The truth is that Oracle offers the most comprehensive and integrated EPM suite in the industry, the Hyperion EPM Suite, which has been adopted by over 7,500 organizations globally.  It’s an integrated suite of best of breed modules designed to address specific EPM requirements with high performance and scalability.  Each of these can be deployed individually and deliver great customer value, but they also work better together as they share a common user workspace, reporting tools, MS Office interface as well as common administration, security, data integration tools, and dimension management.  The suite was well-integrated before Oracle acquired Hyperion and it’s become even more integrated in the four years since the Oracle acquisition.  Most of our customers have deployed two or more applications from the suite to address specific requirements and typically see a high return from their investment.

In contrast, SAP’s EPM suite resulted from the acquisitions of a number of different companies such as Pilot Software, OutlookSoft, Business Objects (which acquired Cartesis, SRC, and Armstrong Laing), Sybase and Cundus.  The SAP BPC Solution, based on the OutlookSoft product, is often positioned as an “all in one” product that can address a broad set of EPM requirements from strategic planning, to financial planning and budgeting, financial consolidation & reporting, enterprise dimension management as well as management reporting.  But SAP BPC is more of a “none in all” and doesn’t have the depth of functionality customers typically need in all of these areas and other modules will often be required to fully address customer requirements. 

So to help organizations fully evaluate SAP BPC, here is a set of questions to ask SAP sales teams about the product:

Questions to Ask SAP:

How many applications or instances of BPC will be required to support different requirements such as strategic planning, financial budgeting & planning, financial consolidation, management reporting?

How are different instances of SAP BPC administered, centrally or distributed?  How can we synchronize data and meta data across multiple instances?

How many users can be supported on a single instance of SAP BPC?  How many servers will be needed to fully support our application and user requirements?

What's your plan for industry or function specific planning applications?  Are these built on the same platform as SAP BPC and integrated with it?

How do you manage strategic financial modeling requirements with multiple embedded or layered "what-if" scenarios?

Which version of BPC does SAP consider strategic?  MS SQL Server / Netweaver / HANA?  A combination?

Which version of BPC is SAP demonstrating and why?  

Ask SAP to demonstrate all the methods for creating complex calculations? Excel formulas, Visual Basic Macros, BOBJ Business Rules Management and MDX Functions.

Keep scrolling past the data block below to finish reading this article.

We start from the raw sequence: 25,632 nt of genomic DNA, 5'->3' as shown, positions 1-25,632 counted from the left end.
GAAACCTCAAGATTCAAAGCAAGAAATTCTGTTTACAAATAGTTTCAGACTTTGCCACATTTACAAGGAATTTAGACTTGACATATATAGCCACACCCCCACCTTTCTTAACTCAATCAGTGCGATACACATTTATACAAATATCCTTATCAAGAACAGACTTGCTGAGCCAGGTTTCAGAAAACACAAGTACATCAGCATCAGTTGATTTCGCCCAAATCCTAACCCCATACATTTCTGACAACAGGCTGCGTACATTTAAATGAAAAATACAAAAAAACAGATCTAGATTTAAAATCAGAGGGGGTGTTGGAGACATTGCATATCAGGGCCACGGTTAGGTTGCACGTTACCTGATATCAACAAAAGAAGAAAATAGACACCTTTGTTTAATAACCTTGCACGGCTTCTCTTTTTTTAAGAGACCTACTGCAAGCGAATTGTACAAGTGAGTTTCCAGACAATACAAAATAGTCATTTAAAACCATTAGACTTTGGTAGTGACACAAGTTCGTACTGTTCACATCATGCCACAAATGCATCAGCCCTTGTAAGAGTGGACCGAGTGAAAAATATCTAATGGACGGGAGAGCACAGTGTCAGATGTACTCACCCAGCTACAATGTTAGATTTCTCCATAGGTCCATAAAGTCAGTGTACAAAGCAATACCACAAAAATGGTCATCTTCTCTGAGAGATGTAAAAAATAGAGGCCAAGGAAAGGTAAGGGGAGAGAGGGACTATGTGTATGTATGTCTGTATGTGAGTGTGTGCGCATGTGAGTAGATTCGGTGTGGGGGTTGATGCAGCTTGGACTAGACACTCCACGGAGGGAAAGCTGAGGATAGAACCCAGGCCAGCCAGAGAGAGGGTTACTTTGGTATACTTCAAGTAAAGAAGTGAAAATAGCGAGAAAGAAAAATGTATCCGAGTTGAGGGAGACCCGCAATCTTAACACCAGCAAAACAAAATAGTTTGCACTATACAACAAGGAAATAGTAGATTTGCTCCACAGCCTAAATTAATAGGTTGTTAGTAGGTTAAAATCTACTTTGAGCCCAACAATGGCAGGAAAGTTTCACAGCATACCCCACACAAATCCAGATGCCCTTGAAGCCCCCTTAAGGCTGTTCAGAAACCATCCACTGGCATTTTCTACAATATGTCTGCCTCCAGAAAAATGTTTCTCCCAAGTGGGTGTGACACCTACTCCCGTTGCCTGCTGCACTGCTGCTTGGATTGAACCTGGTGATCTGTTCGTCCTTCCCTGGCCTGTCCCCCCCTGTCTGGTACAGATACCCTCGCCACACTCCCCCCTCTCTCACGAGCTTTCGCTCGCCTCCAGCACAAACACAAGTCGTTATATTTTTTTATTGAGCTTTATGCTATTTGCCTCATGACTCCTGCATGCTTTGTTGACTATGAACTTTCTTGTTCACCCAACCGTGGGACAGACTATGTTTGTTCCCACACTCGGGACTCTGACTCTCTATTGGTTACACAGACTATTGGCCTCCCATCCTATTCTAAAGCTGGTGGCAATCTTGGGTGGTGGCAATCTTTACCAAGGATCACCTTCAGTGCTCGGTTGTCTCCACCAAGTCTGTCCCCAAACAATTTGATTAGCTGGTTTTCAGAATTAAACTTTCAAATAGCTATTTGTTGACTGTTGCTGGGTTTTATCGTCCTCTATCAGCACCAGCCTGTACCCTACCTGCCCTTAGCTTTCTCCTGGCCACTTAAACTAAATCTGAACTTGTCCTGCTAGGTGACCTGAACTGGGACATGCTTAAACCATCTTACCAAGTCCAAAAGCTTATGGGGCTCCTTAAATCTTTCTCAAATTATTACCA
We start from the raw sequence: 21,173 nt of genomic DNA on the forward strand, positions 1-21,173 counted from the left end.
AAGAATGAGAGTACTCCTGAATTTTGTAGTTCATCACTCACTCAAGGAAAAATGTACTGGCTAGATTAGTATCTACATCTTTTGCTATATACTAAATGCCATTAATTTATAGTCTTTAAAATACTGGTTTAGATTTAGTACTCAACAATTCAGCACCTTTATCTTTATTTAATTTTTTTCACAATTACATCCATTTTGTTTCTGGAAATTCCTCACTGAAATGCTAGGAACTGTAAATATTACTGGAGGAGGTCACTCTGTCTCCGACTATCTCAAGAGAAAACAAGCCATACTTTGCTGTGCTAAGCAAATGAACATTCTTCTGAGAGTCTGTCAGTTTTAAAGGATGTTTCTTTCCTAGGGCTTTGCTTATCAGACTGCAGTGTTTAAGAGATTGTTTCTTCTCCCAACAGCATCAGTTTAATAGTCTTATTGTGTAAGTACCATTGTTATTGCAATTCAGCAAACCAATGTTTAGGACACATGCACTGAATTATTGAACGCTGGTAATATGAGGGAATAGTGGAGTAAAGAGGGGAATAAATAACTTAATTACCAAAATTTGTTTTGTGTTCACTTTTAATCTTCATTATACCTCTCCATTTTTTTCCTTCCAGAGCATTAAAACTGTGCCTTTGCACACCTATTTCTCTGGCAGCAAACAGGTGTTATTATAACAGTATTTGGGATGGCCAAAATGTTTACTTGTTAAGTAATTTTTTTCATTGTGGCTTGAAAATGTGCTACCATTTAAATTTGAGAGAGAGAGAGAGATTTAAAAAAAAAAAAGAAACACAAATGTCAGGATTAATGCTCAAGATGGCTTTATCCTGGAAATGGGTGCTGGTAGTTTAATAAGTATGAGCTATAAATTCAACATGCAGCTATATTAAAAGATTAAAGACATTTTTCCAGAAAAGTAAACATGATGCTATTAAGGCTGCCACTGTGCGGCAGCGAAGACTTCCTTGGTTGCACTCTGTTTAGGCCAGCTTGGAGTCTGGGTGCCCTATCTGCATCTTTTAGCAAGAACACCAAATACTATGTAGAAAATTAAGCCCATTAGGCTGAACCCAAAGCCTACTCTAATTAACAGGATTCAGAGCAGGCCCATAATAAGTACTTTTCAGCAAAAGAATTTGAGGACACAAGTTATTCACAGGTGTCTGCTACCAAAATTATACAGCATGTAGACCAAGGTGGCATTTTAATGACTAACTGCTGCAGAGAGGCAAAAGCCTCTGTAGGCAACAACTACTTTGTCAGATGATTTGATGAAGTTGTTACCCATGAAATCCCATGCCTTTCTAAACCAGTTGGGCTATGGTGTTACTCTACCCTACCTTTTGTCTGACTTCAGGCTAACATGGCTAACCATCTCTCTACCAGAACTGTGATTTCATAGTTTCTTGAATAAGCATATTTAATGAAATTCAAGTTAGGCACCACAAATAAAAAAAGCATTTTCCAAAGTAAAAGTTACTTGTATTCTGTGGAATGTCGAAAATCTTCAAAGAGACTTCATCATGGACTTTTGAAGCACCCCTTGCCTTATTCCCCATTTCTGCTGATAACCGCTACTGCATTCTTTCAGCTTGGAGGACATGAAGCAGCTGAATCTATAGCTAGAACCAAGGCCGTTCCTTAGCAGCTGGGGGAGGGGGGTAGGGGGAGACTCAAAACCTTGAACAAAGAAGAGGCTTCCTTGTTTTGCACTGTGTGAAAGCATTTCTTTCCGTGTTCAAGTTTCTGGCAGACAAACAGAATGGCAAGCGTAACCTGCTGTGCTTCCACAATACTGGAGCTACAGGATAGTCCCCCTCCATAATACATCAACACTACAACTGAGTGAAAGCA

Did you / do you have to rewrite the BPC application to leverage HANA?  Is that work complete?  Has it been tested?  Deployed?  In production anywhere?  How many users?  How many countries?

How is SAP BPC integrated with SAP and non-SAP ERP applications?  Is this an IT-driven process or user-driven?  Does it support drill-through to transactional details?

How many clients with large-scale requirements have deployed BPC for their entire, enterprise-wide financial planning process?  In CPG, Retail?   On which platform?

What role does a web based user interface (UI) have in your development plans?  Is this getting as much emphasis as the Excel interface?

Is there any pre-built integration between BPC and Business Objects BI?  Is there common security?  Are there any pre-defined Universes?

How much work does it take to use Business Objects BI on top of BPC?  Any restrictions or caveats?  Does that depend on the architecture we choose to deploy?

Where does the calculation logic live in BPC?  In the worksheet?  In SQL Server/NW/HANA?  How does that scale?  Do you have any benchmarks? 

When will BPC and other applications be available on HANA?  How will we be able to migrate existing applications to HANA?  How is/will write-back be handled in HANA?

I hope this set of questions is helpful to customers considering Oracle’s EPM solutions vs. SAP BPC and the rest of their EPM suite.  Let me know if you have any comments or additional questions to add to the list.  Thanks!

Monday Dec 19, 2011

EPM Resolutions for 2012

With 2011 coming to a close and 2012 quickly approaching, many organizations are wrapping up their plans for the New Year.  While 2012 planning may be mostly financial in nature, organizations should also think about setting some goals and objectives for how they can improve their performance management processes.  With that in mind, here are my top 10 recommendations for EPM/BI process and system resolutions for 2012:

Streamline the period-end close.  With increasing regulatory and stakeholder reporting requirements like IFRS and Solvency II, many organizations spend too much time and resources on the financial close and reporting process.  Review your process and look for areas that continuously present hurdles or bottlenecks – such as data integration, account reconciliations, regulatory reporting, and XBRL-based filings.  These low-hanging fruit could be ripe for review and updating and targeting with software solutions that can help shorten the entire close and reporting process, like at Menzies Aviation.